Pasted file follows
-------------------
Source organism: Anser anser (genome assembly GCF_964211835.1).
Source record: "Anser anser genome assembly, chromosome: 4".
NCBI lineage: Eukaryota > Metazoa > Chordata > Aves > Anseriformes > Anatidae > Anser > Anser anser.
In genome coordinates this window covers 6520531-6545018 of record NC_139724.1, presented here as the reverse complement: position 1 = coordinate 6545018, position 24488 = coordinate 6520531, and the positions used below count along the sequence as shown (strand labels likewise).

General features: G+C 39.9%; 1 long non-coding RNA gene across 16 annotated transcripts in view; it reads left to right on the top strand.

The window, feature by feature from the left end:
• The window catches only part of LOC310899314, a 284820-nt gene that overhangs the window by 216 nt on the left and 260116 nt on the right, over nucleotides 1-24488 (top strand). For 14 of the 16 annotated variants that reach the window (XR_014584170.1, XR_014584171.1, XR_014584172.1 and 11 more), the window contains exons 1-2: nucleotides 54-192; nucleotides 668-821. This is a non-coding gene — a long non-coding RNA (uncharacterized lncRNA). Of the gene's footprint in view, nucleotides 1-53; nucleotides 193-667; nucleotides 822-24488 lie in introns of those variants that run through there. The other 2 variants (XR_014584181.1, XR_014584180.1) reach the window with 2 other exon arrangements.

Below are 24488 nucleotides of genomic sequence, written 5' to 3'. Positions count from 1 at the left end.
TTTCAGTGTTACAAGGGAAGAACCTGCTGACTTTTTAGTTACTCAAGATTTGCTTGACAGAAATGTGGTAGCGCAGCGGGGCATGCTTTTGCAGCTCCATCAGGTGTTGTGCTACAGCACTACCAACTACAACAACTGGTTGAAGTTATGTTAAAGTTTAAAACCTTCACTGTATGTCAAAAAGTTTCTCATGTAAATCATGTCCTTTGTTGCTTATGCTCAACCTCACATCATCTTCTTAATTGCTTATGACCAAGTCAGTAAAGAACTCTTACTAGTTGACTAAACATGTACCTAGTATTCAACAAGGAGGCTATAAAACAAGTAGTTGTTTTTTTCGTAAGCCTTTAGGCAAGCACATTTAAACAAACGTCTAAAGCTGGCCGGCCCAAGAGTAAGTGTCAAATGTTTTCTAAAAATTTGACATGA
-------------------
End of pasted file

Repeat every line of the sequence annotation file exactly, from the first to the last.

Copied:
Source organism: Anser anser (genome assembly GCF_964211835.1).
Source record: "Anser anser genome assembly, chromosome: 4".
NCBI lineage: Eukaryota > Metazoa > Chordata > Aves > Anseriformes > Anatidae > Anser > Anser anser.
In genome coordinates this window covers 6520531-6545018 of record NC_139724.1, presented here as the reverse complement: position 1 = coordinate 6545018, position 24488 = coordinate 6520531, and the positions used below count along the sequence as shown (strand labels likewise).

General features: G+C 39.9%; 1 long non-coding RNA gene across 16 annotated transcripts in view; it reads left to right on the top strand.

The window, feature by feature from the left end:
• The window catches only part of LOC310899314, a 284820-nt gene that overhangs the window by 216 nt on the left and 260116 nt on the right, over nucleotides 1-24488 (top strand). For 14 of the 16 annotated variants that reach the window (XR_014584170.1, XR_014584171.1, XR_014584172.1 and 11 more), the window contains exons 1-2: nucleotides 54-192; nucleotides 668-821. This is a non-coding gene — a long non-coding RNA (uncharacterized lncRNA). Of the gene's footprint in view, nucleotides 1-53; nucleotides 193-667; nucleotides 822-24488 lie in introns of those variants that run through there. The other 2 variants (XR_014584181.1, XR_014584180.1) reach the window with 2 other exon arrangements.

Below are 24488 nucleotides of genomic sequence, written 5' to 3'. Positions count from 1 at the left end.
TTTCAGTGTTACAAGGGAAGAACCTGCTGACTTTTTAGTTACTCAAGATTTGCTTGACAGAAATGTGGTAGCGCAGCGGGGCATGCTTTTGCAGCTCCATCAGGTGTTGTGCTACAGCACTACCAACTACAACAACTGGTTGAAGTTATGTTAAAGTTTAAAACCTTCACTGTATGTCAAAAAGTTTCTCATGTAAATCATGTCCTTTGTTGCTTATGCTCAACCTCACATCATCTTCTTAATTGCTTATGACCAAGTCAGTAAAGAACTCTTACTAGTTGACTAAACATGTACCTAGTATTCAACAAGGAGGCTATAAAACAAGTAGTTGTTTTTTTCGTAAGCCTTTAGGCAAGCACATTTAAACAAACGTCTAAAGCTGGCCGGCCCAAGAGTAAGTGTCAAATGTTTTCTAAAAATTTGACATGA